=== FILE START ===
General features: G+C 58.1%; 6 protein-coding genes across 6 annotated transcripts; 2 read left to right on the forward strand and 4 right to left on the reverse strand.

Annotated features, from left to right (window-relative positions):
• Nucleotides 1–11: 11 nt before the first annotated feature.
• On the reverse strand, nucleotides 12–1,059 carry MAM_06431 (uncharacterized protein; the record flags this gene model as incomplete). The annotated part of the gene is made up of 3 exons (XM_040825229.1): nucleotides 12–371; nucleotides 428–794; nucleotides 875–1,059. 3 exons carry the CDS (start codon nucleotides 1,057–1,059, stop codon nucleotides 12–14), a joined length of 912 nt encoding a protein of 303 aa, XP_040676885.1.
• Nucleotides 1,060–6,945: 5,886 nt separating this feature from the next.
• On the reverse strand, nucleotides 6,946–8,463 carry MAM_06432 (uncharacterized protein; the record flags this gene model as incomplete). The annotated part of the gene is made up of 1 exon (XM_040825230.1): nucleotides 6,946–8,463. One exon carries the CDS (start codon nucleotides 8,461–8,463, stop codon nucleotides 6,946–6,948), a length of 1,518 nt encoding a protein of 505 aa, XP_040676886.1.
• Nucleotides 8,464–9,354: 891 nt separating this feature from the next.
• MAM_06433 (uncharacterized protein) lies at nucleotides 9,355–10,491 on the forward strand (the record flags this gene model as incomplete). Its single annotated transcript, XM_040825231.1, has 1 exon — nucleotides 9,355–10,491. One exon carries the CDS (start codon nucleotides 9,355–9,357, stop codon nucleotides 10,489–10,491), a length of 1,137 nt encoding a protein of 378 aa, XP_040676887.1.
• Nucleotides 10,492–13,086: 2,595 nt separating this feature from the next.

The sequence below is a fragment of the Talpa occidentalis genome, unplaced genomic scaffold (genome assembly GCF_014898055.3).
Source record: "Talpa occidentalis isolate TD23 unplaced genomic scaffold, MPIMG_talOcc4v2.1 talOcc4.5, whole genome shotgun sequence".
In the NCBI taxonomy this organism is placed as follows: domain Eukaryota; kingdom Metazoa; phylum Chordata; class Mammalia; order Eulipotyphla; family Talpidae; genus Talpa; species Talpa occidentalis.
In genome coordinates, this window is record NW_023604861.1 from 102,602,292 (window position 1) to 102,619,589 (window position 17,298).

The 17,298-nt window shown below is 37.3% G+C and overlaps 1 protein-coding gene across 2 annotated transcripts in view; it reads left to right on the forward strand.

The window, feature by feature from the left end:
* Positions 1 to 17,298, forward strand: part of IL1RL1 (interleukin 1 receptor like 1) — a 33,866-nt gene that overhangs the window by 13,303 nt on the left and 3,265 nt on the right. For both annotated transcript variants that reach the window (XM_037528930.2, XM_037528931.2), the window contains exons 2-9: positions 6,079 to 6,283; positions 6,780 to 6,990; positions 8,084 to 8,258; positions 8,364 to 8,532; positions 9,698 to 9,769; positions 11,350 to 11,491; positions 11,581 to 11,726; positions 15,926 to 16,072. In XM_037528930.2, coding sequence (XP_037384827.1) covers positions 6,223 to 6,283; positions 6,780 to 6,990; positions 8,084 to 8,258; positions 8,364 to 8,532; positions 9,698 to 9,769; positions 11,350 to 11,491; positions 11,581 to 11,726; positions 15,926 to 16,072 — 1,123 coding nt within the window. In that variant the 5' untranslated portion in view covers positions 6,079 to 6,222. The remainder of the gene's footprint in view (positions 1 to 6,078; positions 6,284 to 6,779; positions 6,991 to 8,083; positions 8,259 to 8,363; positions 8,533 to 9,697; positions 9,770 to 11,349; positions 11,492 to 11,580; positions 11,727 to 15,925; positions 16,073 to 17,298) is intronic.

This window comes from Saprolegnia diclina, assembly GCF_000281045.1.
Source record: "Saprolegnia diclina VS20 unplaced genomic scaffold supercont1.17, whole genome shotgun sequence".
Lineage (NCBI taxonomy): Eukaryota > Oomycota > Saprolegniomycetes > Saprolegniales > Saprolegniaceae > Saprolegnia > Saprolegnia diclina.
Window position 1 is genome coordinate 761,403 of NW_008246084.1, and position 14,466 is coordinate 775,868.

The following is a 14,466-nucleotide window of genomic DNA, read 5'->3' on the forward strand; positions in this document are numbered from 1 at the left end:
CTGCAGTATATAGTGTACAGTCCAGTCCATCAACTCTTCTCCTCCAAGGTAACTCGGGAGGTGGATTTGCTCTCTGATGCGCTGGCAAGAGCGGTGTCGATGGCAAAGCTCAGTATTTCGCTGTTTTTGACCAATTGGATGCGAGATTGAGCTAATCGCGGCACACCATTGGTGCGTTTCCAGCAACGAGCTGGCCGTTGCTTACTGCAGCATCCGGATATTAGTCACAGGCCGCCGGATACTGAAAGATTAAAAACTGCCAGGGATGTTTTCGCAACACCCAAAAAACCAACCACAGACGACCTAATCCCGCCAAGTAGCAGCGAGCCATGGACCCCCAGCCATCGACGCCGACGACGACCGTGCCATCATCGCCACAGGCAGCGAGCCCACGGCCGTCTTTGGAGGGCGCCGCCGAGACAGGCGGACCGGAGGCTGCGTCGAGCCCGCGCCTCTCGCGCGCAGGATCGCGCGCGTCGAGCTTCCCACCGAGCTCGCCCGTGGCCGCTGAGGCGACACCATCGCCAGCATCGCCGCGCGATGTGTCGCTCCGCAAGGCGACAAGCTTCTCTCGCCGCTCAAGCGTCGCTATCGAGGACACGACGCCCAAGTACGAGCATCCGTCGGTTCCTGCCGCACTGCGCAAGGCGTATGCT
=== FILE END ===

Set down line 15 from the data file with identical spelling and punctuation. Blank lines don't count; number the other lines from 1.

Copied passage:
The window, feature by feature from the left end: